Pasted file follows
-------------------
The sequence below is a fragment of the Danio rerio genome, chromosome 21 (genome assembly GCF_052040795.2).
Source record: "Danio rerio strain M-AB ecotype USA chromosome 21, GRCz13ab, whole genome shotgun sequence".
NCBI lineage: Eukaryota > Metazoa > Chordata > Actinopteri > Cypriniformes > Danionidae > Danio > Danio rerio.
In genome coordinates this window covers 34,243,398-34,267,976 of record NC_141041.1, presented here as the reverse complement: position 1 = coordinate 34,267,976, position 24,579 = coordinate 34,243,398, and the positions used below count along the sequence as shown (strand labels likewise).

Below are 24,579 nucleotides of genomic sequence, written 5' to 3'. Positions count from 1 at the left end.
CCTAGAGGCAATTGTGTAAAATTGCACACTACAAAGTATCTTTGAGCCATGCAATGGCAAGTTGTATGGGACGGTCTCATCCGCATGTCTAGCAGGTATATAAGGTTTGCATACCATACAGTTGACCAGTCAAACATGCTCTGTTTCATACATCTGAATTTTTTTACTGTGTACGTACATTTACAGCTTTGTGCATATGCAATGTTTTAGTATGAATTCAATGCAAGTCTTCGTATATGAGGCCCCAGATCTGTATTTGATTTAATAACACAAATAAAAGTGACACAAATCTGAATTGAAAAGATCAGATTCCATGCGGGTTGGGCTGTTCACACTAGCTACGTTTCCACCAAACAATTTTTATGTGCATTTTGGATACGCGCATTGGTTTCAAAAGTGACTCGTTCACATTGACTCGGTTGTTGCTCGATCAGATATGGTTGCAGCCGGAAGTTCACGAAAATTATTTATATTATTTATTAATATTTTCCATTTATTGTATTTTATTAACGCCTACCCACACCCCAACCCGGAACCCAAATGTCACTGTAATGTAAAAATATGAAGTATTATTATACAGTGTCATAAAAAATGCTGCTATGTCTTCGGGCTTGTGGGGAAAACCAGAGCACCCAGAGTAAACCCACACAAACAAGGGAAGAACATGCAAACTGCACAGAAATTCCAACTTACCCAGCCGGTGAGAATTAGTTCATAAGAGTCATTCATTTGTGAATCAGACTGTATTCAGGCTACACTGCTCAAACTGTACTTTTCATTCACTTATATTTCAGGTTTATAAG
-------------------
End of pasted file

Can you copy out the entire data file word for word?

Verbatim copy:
The sequence below is a fragment of the Danio rerio genome, chromosome 21 (genome assembly GCF_052040795.2).
Source record: "Danio rerio strain M-AB ecotype USA chromosome 21, GRCz13ab, whole genome shotgun sequence".
NCBI lineage: Eukaryota > Metazoa > Chordata > Actinopteri > Cypriniformes > Danionidae > Danio > Danio rerio.
In genome coordinates this window covers 34,243,398-34,267,976 of record NC_141041.1, presented here as the reverse complement: position 1 = coordinate 34,267,976, position 24,579 = coordinate 34,243,398, and the positions used below count along the sequence as shown (strand labels likewise).

Below are 24,579 nucleotides of genomic sequence, written 5' to 3'. Positions count from 1 at the left end.
CCTAGAGGCAATTGTGTAAAATTGCACACTACAAAGTATCTTTGAGCCATGCAATGGCAAGTTGTATGGGACGGTCTCATCCGCATGTCTAGCAGGTATATAAGGTTTGCATACCATACAGTTGACCAGTCAAACATGCTCTGTTTCATACATCTGAATTTTTTTACTGTGTACGTACATTTACAGCTTTGTGCATATGCAATGTTTTAGTATGAATTCAATGCAAGTCTTCGTATATGAGGCCCCAGATCTGTATTTGATTTAATAACACAAATAAAAGTGACACAAATCTGAATTGAAAAGATCAGATTCCATGCGGGTTGGGCTGTTCACACTAGCTACGTTTCCACCAAACAATTTTTATGTGCATTTTGGATACGCGCATTGGTTTCAAAAGTGACTCGTTCACATTGACTCGGTTGTTGCTCGATCAGATATGGTTGCAGCCGGAAGTTCACGAAAATTATTTATATTATTTATTAATATTTTCCATTTATTGTATTTTATTAACGCCTACCCACACCCCAACCCGGAACCCAAATGTCACTGTAATGTAAAAATATGAAGTATTATTATACAGTGTCATAAAAAATGCTGCTATGTCTTCGGGCTTGTGGGGAAAACCAGAGCACCCAGAGTAAACCCACACAAACAAGGGAAGAACATGCAAACTGCACAGAAATTCCAACTTACCCAGCCGGTGAGAATTAGTTCATAAGAGTCATTCATTTGTGAATCAGACTGTATTCAGGCTACACTGCTCAAACTGTACTTTTCATTCACTTATATTTCAGGTTTATAAG